Plastic Surgeons and Wives

The Donahue show was promoted with the intriguing billing: “Plastic Surgeons Turn Old Wives into New Women.” The guests were three plastic surgeons and their prime operating exhibits — their wives. In -the ensuing hour there were revealed the shapes and firmness of the future cosmetic woman!

Even Phil was taken aback. Looking at the first wife, Carol Austin, he observed: “they raised your eyebrows, gave you eyetucks, cheek shaping, nose job, perked mouth, sleek chin, tummy flattening, hip smoothing, thigh slimming arid knee reduction. Holy cow. I’m exhausted from just….

The show demonstrated that not all Americans are absorbed with world events. More than a few are obsessed with the corpus — theirs and their spouses, children and parents. Teenagers are clamoring for plastic surgery, whether or not their parents can afford it. No longer will they tolerate “ski jump” noses or floppy-ears or large breasts. Their lives made miserable by the cruel taunts of their young peers, they simply are not going to take it any more.

This time, Phil concentrated on the plastic surgeons and the wives they operated on — sometimes every eight months (these followups are called zappers). One wife, Kathy Gaynor, tired of having her mascara run or eye liner wander when she was swimming or playing tennis. So, voila hubby performs procedure for permanent-eye-liner tattoos. For good measure, she had a knee reduction and a fat transfer from her hips to sculpt her face to enhance the cheeks or lips or getting rid of wrinkles.

The show swung between the audience and callers expressing curiosity, questioning techniques and asking for advice regarding their own body shaping plans.

But on two occasions, callers tried to generate a broader frame of reference, to wit: “women are doing it for a male society, and it’s not much different than certain scarification right’s in tribal practice, to sort of force someone’s body to fit. into this society’s perception of what beauty is… or “However, do think that it’s bad we live in a society that puts this kind of emphasis on physical beauty. This Barbie Doll image that people have of women.”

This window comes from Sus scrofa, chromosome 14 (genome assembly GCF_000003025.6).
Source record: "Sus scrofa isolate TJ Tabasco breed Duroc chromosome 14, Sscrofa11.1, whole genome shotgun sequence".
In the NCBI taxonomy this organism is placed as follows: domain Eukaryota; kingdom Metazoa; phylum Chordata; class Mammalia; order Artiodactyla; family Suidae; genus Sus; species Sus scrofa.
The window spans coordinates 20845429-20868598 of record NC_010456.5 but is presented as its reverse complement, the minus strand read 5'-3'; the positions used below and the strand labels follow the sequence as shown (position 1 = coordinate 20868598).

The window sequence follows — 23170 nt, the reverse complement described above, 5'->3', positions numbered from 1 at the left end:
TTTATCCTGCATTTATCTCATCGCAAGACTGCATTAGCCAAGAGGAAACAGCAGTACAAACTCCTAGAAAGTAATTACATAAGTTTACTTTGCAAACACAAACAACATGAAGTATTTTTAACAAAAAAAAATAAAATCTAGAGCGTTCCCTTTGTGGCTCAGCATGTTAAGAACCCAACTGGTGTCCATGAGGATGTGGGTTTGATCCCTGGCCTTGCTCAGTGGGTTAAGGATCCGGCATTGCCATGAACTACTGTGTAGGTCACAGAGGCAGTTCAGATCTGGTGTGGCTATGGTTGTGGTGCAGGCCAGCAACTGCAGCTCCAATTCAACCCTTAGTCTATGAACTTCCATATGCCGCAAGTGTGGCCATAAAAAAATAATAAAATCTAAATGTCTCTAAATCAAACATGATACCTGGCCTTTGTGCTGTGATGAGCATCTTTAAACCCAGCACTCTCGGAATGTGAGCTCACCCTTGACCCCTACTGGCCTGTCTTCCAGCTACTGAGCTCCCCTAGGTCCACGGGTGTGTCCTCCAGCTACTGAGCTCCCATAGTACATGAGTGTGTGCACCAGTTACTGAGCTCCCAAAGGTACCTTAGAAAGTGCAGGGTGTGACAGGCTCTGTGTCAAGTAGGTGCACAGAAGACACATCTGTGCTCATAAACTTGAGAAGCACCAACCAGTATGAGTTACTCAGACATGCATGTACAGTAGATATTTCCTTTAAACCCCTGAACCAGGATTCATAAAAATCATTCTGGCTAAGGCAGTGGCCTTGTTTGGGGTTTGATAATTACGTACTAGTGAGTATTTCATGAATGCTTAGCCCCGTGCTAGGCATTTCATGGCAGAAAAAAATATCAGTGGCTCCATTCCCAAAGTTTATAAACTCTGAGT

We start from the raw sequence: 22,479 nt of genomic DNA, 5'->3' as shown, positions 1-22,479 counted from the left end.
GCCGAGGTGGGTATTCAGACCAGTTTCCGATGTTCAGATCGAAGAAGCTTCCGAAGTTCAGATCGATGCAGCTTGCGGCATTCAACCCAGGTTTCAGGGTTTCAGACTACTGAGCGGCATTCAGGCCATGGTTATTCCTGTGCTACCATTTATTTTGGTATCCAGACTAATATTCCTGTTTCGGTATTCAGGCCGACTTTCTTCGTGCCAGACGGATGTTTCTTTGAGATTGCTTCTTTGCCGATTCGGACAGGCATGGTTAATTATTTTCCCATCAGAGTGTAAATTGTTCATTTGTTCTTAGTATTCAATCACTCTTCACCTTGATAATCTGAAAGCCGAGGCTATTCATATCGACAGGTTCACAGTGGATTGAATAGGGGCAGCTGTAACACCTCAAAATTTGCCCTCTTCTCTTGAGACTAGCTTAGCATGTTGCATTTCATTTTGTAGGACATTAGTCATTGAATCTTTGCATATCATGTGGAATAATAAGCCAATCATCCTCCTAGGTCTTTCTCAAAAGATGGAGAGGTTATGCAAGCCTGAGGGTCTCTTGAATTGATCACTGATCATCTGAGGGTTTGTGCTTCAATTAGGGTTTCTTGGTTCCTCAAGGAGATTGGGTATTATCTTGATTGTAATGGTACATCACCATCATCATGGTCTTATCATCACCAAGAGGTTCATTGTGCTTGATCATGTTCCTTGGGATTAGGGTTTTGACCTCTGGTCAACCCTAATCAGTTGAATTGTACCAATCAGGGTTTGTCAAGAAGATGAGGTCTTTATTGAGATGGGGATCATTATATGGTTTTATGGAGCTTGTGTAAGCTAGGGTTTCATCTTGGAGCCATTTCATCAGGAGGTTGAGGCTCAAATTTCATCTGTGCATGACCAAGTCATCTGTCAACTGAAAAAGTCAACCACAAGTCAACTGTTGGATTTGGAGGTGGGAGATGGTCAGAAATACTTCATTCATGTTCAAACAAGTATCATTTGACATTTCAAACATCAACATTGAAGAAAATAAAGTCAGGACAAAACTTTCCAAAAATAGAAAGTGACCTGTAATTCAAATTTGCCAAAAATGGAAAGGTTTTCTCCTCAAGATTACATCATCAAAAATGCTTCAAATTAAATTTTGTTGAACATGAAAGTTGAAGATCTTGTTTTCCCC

These comments were non-starters. The focus Was on butt lifts and breast augmentations and how young or how old are people who seek and pay for these agonizing and expensive operations.

With the plastic surgery industry booming, full of flamboyance, dreams of happiness and more than a few charlatans raking in big profits off vulnerable patients, it is time for a more candid discussion of this ever more proficient mode of manipulation. What was once a procedure largely limited to middle-aged women wanting face lifts has exploded in all directions as commercialized beauty standards envelop more of the age groups and transcend gender to include males.

The new technologies for body alterations are not without their serious risks and failures. If they further fortify the cruel sanctions against people who don’t Measure up with nose shape, brow size or chin prominence, lots of unhappiness will build up and for what?

When it come to beauty, it is a good idea for us to define it more substantially for ourselves as character, personality, compassion, wit and other human spirits. Otherwise, corporations and cosmetic surgeons will have millions of people in the palm of their conditioned hands.

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